The Semantics of Branding

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I may be dim, but have you ever thought about how people talk about brands? The brand stands for something. The brand does this or that. The brand value is whatever. The brand has a conversation with people. The brand tells stories.

Guess what? There’s no such thing as “the brand.” It has no consciousness or personality. It can’t do things. It simply isn’t.

There are businesses run by people who make decisions and take actions. Awareness, opinions, and feelings among people are driven by those actions.

Brands are the aggregation of those perceptions and emotions. They’re fluid because the aggregation changes moment-to-moment. A due host of inputs affect those moments, most of which are environmental, circumstantial, and quite often unpredictable.

Consumers don’t “own” brands any more than companies do. Brands are mirrors. Narratives with many authors. Topics that people talk about. Mental constructions that reveal themselves through description, however imperfectly, and through purchase and other experiences, more directly.

Many marketers think otherwise. It’s why so much marketing presumes to describe or stay true to brands. It’s why lots of branding is introspective, intended to get people to think or do things that are relevant back to brands. It’s why the world gets evermore amounts of branded content, conversations, and communities.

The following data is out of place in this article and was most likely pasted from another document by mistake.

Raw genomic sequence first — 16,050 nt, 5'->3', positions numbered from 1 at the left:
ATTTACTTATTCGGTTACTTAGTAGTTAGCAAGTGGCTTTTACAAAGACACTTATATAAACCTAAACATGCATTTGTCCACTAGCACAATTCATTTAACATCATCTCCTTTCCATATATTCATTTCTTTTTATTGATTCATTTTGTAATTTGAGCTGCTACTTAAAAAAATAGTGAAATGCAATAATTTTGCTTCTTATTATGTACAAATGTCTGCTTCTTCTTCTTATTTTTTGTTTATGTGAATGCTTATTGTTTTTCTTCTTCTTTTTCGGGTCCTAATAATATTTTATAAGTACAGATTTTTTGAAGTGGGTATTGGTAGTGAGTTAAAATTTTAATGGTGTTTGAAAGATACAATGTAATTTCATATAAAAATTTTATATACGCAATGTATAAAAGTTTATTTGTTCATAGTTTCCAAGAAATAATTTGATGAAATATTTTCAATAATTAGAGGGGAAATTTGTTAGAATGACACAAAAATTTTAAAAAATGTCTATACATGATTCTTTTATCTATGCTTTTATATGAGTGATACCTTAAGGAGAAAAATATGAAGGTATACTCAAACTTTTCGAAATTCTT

And it’s why so much of the stuff fails. Nobody cares about it. Worse, few people believe much of it. Semantics matter, and the definition of brand as “a thing” is as outdated as it is ineffective and costly.

Instead, marketers could focus on finding and sharing the truths upon which awareness, opinions, and feelings are based. Approach their work as guardians of those truths, and act as the creative souls who make them accessible and reliable for everyone else. Make a point of knowing and addressing people’s needs and interests versus serving their own requirements.

Stop trying to control what people think or their experiences. Simply contribute uniquely truthful substance to their lives, and let their interpretation and use define the brand.

Our technologies have changed. So has our culture, and the economics that underpin the markets in which businesses compete. 

Isn’t it time we changed our definition of brands, too?

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